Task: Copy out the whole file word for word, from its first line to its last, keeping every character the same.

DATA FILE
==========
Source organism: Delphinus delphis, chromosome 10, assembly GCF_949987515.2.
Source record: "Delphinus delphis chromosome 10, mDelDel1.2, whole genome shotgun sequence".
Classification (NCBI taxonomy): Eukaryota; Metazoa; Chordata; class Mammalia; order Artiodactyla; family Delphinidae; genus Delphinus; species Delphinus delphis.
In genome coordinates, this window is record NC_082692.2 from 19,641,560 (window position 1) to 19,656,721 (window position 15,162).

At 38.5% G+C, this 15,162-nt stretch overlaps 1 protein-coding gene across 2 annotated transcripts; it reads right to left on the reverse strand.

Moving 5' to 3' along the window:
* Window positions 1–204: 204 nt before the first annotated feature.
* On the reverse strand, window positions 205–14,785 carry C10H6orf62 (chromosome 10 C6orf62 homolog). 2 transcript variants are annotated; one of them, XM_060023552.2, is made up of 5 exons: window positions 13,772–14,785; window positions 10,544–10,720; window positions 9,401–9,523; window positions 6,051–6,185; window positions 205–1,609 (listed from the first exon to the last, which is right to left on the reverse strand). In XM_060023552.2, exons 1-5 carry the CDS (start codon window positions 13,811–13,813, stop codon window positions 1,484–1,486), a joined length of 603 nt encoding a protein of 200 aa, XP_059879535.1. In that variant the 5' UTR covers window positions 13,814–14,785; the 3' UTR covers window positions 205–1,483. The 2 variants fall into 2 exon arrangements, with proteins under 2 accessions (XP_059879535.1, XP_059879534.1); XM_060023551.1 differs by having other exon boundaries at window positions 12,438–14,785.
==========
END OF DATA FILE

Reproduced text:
Source organism: Delphinus delphis, chromosome 10, assembly GCF_949987515.2.
Source record: "Delphinus delphis chromosome 10, mDelDel1.2, whole genome shotgun sequence".
Classification (NCBI taxonomy): Eukaryota; Metazoa; Chordata; class Mammalia; order Artiodactyla; family Delphinidae; genus Delphinus; species Delphinus delphis.
In genome coordinates, this window is record NC_082692.2 from 19,641,560 (window position 1) to 19,656,721 (window position 15,162).

At 38.5% G+C, this 15,162-nt stretch overlaps 1 protein-coding gene across 2 annotated transcripts; it reads right to left on the reverse strand.

Moving 5' to 3' along the window:
* Window positions 1–204: 204 nt before the first annotated feature.
* On the reverse strand, window positions 205–14,785 carry C10H6orf62 (chromosome 10 C6orf62 homolog). 2 transcript variants are annotated; one of them, XM_060023552.2, is made up of 5 exons: window positions 13,772–14,785; window positions 10,544–10,720; window positions 9,401–9,523; window positions 6,051–6,185; window positions 205–1,609 (listed from the first exon to the last, which is right to left on the reverse strand). In XM_060023552.2, exons 1-5 carry the CDS (start codon window positions 13,811–13,813, stop codon window positions 1,484–1,486), a joined length of 603 nt encoding a protein of 200 aa, XP_059879535.1. In that variant the 5' UTR covers window positions 13,814–14,785; the 3' UTR covers window positions 205–1,483. The 2 variants fall into 2 exon arrangements, with proteins under 2 accessions (XP_059879535.1, XP_059879534.1); XM_060023551.1 differs by having other exon boundaries at window positions 12,438–14,785.